Wed, 17 Jul 2013 16:14:26 GMT
Referred to by turns as the ‘Pearl’ or the ‘Whore’ of the East, Shanghai is a city of many faces – and no one knows its secrets better than the local edition of Time Out. Energy BBDO Shanghai teamed up with the magazine to help them show off their local knowledge. In an inspired campaign that involved a lost phone and a London cab, two unsuspecting members of the public are taken on an adventure of discovery. LBB caught up with Energy BBDO’s Kevin Lynch to find out more.
LBB> How did the relationship between BBDO and Time Out Shanghai first come about?
KL> To win the Time Out business, we tried the usual new business tactics. We left love notes on their windshield while they were at work. We named our pets after them. And we incessantly tagged them on Instagram even when they weren’t in the photos. When we started holding onto their pant legs at parties and family functions, well, they really had no choice but to award us the business.
LBB> What was the initial brief from them like? Was it fairly open-ended or did they have a very specific issue to address?
KL>The briefing was conducted in a YongKang Lu bar over pints of Le Chouffe. (It went so well, we’ve decided to conduct all our client briefings there. Let’s just say the approach is still “in beta.”) Time Out’s issue is perceived sameness in a crowded competitive landscape. There are a plethora of sources for things to see and do in Shanghai. But Time Out goes deeper than others, to discover the most hidden-est of gems here in Shanghai. We just needed to amplify that difference.
LBB> How did the 'stolen' mobile idea develop? At what point in the development process did the London cab come in?
KL> When you have a great product to advertise, sometimes the best thing to do is to get the hell out of the way and let the product do the selling. That’s essentially what we did. We found a way to let people experience Time Out’s great content in a talk-worthy way. As for the London cab, because of Time Out’s well-known London roots, the cab actually supported the brand – even though it had no Time Out signage.
LBB> Time Out is an interesting brand because while it is global, it's USP is local knowledge... did this present any challenges or interesting debates? i.e. Who was the video aimed at, locals, ex-pats who live in the city or tourists? And how did you keep it consistent with the global brand while having a very 'Shanghai' flavour?
KL> As a city, Shanghai tells its story in a very visual way, so we knew the footage would have a distinct Shanghainese flavour no matter what. As for the audience, Time Out Shanghai is certainly read by expats, but it’s not written for expats. It’s written for “city enthusiasts” who want to get the best out of whatever city they’re in. That’s true in all 60+ markets where Time Out publishes.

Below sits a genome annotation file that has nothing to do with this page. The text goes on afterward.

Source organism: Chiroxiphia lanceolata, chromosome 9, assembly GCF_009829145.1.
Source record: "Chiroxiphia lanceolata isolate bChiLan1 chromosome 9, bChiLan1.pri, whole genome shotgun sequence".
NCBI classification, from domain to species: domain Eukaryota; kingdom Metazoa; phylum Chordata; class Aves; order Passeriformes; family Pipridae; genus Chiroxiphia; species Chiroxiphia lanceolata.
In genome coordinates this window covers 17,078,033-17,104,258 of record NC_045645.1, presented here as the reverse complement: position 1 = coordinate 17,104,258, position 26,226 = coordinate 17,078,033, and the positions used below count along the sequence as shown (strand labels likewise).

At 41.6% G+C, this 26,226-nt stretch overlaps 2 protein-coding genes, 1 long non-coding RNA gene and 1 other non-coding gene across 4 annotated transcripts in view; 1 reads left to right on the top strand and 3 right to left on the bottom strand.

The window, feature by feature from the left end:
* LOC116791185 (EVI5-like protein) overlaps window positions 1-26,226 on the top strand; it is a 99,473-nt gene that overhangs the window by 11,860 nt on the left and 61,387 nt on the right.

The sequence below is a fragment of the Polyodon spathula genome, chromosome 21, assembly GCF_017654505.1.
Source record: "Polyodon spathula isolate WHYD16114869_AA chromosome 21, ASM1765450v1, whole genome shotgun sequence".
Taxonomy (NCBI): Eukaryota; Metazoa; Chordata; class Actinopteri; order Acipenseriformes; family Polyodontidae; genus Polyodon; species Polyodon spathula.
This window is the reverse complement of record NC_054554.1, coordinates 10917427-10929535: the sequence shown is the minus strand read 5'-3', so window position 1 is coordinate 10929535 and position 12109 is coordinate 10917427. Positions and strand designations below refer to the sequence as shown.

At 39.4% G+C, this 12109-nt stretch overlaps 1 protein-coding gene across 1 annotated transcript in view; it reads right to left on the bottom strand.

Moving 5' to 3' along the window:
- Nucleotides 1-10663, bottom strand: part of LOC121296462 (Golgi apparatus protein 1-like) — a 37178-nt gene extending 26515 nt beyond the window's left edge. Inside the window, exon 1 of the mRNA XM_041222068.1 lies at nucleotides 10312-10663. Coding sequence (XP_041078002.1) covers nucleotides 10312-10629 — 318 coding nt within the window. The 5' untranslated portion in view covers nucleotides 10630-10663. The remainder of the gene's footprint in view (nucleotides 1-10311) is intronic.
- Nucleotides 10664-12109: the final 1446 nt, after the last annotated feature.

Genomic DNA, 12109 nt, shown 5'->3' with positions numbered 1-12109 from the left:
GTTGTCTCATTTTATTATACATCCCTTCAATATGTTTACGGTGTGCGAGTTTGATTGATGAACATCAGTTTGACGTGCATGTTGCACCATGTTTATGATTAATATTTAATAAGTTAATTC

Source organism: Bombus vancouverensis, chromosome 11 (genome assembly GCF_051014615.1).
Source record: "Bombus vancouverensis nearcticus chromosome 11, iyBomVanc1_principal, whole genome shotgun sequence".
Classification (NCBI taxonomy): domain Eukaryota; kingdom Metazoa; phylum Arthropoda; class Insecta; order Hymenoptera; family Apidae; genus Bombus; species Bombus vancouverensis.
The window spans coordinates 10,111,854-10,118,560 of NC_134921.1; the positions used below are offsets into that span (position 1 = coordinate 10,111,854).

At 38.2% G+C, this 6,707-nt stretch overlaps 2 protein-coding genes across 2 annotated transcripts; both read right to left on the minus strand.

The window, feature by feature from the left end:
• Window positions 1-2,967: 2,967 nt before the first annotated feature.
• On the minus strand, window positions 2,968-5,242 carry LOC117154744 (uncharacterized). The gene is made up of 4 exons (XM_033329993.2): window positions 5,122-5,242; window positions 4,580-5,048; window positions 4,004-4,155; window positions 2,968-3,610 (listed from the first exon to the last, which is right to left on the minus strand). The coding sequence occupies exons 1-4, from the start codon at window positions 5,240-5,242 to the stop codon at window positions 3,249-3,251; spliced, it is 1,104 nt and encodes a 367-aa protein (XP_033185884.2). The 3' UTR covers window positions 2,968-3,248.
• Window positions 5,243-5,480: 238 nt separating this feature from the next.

LBB> How did you and the Time Out team decide exactly which Shanghai experiences and destinations to use in the project?
KL> If we tried to include everything there is to do in Shanghai, we would’ve had to kidnap people for a month. From what we’ve been told, there are laws against that here. So instead, we picked what would be a good reflection of Time Out’s content – a few hidden gems, a few local classics, and a few stops where we could deliver a more exclusive experience.
LBB> In terms of executing the project, what were the main production challenges you faced?
KL> The project had a few unique challenges that required improvisation. First, up until the moment someone picked up the phone, we had no idea who the star would be or how they’d act. Second, all footage was captured by hidden cameras, which required some ingenuity. For example, at one point, a bicycle was used as an incognito tripod. Lastly, a half hour into the shoot, our account executive was in the back of a police car begging for her freedom. Film permits, people. You really need film permits.
Let that be a lesson for all of us.
LBB> What were the reactions of the people who found these phones? Was it tricky to convince people to go along for the ride or were most people quite open to the experience?
KL> The girl who found the phone was on her way to meet a friend for brunch. They were both fairly new to Shanghai, which was perfect. They didn’t have plans for the rest of the day, which was perfect. And they were both hungover, which wasn’t perfect but it was nothing a few mimosas couldn’t cure.
LBB> How do you think this project has changed perceptions of both Shanghai and Time Out?
KL> After watching the video, one person who’s lived in Shanghai for years said, “I had no idea some of these places existed.” That’s the exact reaction we’d aimed for. If you read Time Out, or check out the website regularly, your Shanghai experience will be exponentially richer.
LBB> I’ve seen the web film but i was wondering if the project yielded any other assets - Time Out editorial coverage etc?
KL> The campaign was seeded with teaser ads letting people know Time Out had lost its phone, and asking if anyone’s seen it. And we created further interest by hanging posters around town. Each poster featured a different letter that could be posted to Instagram and unscrambled to discover clues about where the phone is. Ultimately, the girls who went on the Stolen Phone Tour hadn’t heard anything about it – which made the experience even more serendipitously wonderful.view more - Behind the WorkBBDO Asia, Wed, 17 Jul 2013 16:14:26 GMT